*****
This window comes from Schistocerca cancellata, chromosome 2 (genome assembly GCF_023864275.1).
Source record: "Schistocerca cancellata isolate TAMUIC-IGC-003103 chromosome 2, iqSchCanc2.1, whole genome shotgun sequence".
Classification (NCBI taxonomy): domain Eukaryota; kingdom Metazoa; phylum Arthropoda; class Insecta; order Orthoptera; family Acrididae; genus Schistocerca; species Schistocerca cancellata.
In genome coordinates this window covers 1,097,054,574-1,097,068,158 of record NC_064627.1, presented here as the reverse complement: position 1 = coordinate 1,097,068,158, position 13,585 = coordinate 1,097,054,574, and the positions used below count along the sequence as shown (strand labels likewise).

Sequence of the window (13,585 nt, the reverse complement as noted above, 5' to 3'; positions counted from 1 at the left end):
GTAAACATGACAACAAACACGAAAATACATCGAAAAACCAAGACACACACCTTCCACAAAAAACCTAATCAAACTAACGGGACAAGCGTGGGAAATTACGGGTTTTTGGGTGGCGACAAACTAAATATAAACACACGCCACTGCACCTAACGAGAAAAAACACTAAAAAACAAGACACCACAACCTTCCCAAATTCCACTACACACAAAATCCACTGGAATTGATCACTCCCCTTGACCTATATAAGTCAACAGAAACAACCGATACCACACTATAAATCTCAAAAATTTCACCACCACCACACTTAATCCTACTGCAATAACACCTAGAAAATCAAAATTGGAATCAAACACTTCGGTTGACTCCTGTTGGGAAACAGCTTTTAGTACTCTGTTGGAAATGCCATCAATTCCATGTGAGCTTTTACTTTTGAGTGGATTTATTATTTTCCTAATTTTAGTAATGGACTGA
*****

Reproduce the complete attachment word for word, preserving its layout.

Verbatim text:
This window comes from Schistocerca cancellata, chromosome 2 (genome assembly GCF_023864275.1).
Source record: "Schistocerca cancellata isolate TAMUIC-IGC-003103 chromosome 2, iqSchCanc2.1, whole genome shotgun sequence".
Classification (NCBI taxonomy): domain Eukaryota; kingdom Metazoa; phylum Arthropoda; class Insecta; order Orthoptera; family Acrididae; genus Schistocerca; species Schistocerca cancellata.
In genome coordinates this window covers 1,097,054,574-1,097,068,158 of record NC_064627.1, presented here as the reverse complement: position 1 = coordinate 1,097,068,158, position 13,585 = coordinate 1,097,054,574, and the positions used below count along the sequence as shown (strand labels likewise).

Sequence of the window (13,585 nt, the reverse complement as noted above, 5' to 3'; positions counted from 1 at the left end):
GTAAACATGACAACAAACACGAAAATACATCGAAAAACCAAGACACACACCTTCCACAAAAAACCTAATCAAACTAACGGGACAAGCGTGGGAAATTACGGGTTTTTGGGTGGCGACAAACTAAATATAAACACACGCCACTGCACCTAACGAGAAAAAACACTAAAAAACAAGACACCACAACCTTCCCAAATTCCACTACACACAAAATCCACTGGAATTGATCACTCCCCTTGACCTATATAAGTCAACAGAAACAACCGATACCACACTATAAATCTCAAAAATTTCACCACCACCACACTTAATCCTACTGCAATAACACCTAGAAAATCAAAATTGGAATCAAACACTTCGGTTGACTCCTGTTGGGAAACAGCTTTTAGTACTCTGTTGGAAATGCCATCAATTCCATGTGAGCTTTTACTTTTGAGTGGATTTATTATTTTCCTAATTTTAGTAATGGACTGA